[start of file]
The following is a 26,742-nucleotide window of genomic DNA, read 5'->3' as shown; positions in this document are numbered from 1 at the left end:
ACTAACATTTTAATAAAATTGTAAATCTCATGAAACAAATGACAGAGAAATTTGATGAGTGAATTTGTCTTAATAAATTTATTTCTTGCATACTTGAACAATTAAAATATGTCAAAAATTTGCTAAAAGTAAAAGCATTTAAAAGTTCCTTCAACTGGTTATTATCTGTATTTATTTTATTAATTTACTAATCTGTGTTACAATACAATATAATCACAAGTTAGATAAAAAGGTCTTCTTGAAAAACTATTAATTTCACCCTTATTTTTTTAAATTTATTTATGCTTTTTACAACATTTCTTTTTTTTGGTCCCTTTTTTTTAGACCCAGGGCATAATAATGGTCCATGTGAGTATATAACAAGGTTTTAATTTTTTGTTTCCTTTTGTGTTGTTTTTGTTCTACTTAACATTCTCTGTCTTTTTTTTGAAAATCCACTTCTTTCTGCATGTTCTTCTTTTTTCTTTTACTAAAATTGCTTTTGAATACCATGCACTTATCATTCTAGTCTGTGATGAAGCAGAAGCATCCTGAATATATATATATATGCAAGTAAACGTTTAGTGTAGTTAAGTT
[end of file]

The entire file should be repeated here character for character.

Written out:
The following is a 26,742-nucleotide window of genomic DNA, read 5'->3' as shown; positions in this document are numbered from 1 at the left end:
ACTAACATTTTAATAAAATTGTAAATCTCATGAAACAAATGACAGAGAAATTTGATGAGTGAATTTGTCTTAATAAATTTATTTCTTGCATACTTGAACAATTAAAATATGTCAAAAATTTGCTAAAAGTAAAAGCATTTAAAAGTTCCTTCAACTGGTTATTATCTGTATTTATTTTATTAATTTACTAATCTGTGTTACAATACAATATAATCACAAGTTAGATAAAAAGGTCTTCTTGAAAAACTATTAATTTCACCCTTATTTTTTTAAATTTATTTATGCTTTTTACAACATTTCTTTTTTTTGGTCCCTTTTTTTTAGACCCAGGGCATAATAATGGTCCATGTGAGTATATAACAAGGTTTTAATTTTTTGTTTCCTTTTGTGTTGTTTTTGTTCTACTTAACATTCTCTGTCTTTTTTTTGAAAATCCACTTCTTTCTGCATGTTCTTCTTTTTTCTTTTACTAAAATTGCTTTTGAATACCATGCACTTATCATTCTAGTCTGTGATGAAGCAGAAGCATCCTGAATATATATATATATGCAAGTAAACGTTTAGTGTAGTTAAGTT